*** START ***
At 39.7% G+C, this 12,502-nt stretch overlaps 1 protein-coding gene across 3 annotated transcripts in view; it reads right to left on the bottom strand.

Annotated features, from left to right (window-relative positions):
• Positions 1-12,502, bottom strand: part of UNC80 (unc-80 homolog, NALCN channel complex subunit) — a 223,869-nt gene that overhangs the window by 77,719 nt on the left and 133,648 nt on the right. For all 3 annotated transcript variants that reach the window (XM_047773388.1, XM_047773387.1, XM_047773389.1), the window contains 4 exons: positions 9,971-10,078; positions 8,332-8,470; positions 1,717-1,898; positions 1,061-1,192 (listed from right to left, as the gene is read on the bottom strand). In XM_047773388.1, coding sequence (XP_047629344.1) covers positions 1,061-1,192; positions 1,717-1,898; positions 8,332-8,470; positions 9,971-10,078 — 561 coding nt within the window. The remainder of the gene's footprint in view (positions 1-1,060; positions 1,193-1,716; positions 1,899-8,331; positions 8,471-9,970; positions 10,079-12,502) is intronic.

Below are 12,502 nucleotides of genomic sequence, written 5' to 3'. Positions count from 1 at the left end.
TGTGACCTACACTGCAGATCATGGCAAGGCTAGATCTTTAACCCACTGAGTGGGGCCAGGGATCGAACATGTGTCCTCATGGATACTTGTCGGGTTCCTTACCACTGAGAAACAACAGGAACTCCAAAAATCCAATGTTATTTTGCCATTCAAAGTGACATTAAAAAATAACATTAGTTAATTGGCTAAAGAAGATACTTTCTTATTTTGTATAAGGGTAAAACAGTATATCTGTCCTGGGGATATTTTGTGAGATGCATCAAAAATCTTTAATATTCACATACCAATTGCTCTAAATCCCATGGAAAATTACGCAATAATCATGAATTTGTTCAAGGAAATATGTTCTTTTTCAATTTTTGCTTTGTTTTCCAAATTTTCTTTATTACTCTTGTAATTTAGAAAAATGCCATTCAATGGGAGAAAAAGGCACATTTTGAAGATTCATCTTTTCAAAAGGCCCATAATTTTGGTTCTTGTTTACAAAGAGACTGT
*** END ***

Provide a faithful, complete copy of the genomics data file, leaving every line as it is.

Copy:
At 39.7% G+C, this 12,502-nt stretch overlaps 1 protein-coding gene across 3 annotated transcripts in view; it reads right to left on the bottom strand.

Annotated features, from left to right (window-relative positions):
• Positions 1-12,502, bottom strand: part of UNC80 (unc-80 homolog, NALCN channel complex subunit) — a 223,869-nt gene that overhangs the window by 77,719 nt on the left and 133,648 nt on the right. For all 3 annotated transcript variants that reach the window (XM_047773388.1, XM_047773387.1, XM_047773389.1), the window contains 4 exons: positions 9,971-10,078; positions 8,332-8,470; positions 1,717-1,898; positions 1,061-1,192 (listed from right to left, as the gene is read on the bottom strand). In XM_047773388.1, coding sequence (XP_047629344.1) covers positions 1,061-1,192; positions 1,717-1,898; positions 8,332-8,470; positions 9,971-10,078 — 561 coding nt within the window. The remainder of the gene's footprint in view (positions 1-1,060; positions 1,193-1,716; positions 1,899-8,331; positions 8,471-9,970; positions 10,079-12,502) is intronic.

Below are 12,502 nucleotides of genomic sequence, written 5' to 3'. Positions count from 1 at the left end.
TGTGACCTACACTGCAGATCATGGCAAGGCTAGATCTTTAACCCACTGAGTGGGGCCAGGGATCGAACATGTGTCCTCATGGATACTTGTCGGGTTCCTTACCACTGAGAAACAACAGGAACTCCAAAAATCCAATGTTATTTTGCCATTCAAAGTGACATTAAAAAATAACATTAGTTAATTGGCTAAAGAAGATACTTTCTTATTTTGTATAAGGGTAAAACAGTATATCTGTCCTGGGGATATTTTGTGAGATGCATCAAAAATCTTTAATATTCACATACCAATTGCTCTAAATCCCATGGAAAATTACGCAATAATCATGAATTTGTTCAAGGAAATATGTTCTTTTTCAATTTTTGCTTTGTTTTCCAAATTTTCTTTATTACTCTTGTAATTTAGAAAAATGCCATTCAATGGGAGAAAAAGGCACATTTTGAAGATTCATCTTTTCAAAAGGCCCATAATTTTGGTTCTTGTTTACAAAGAGACTGT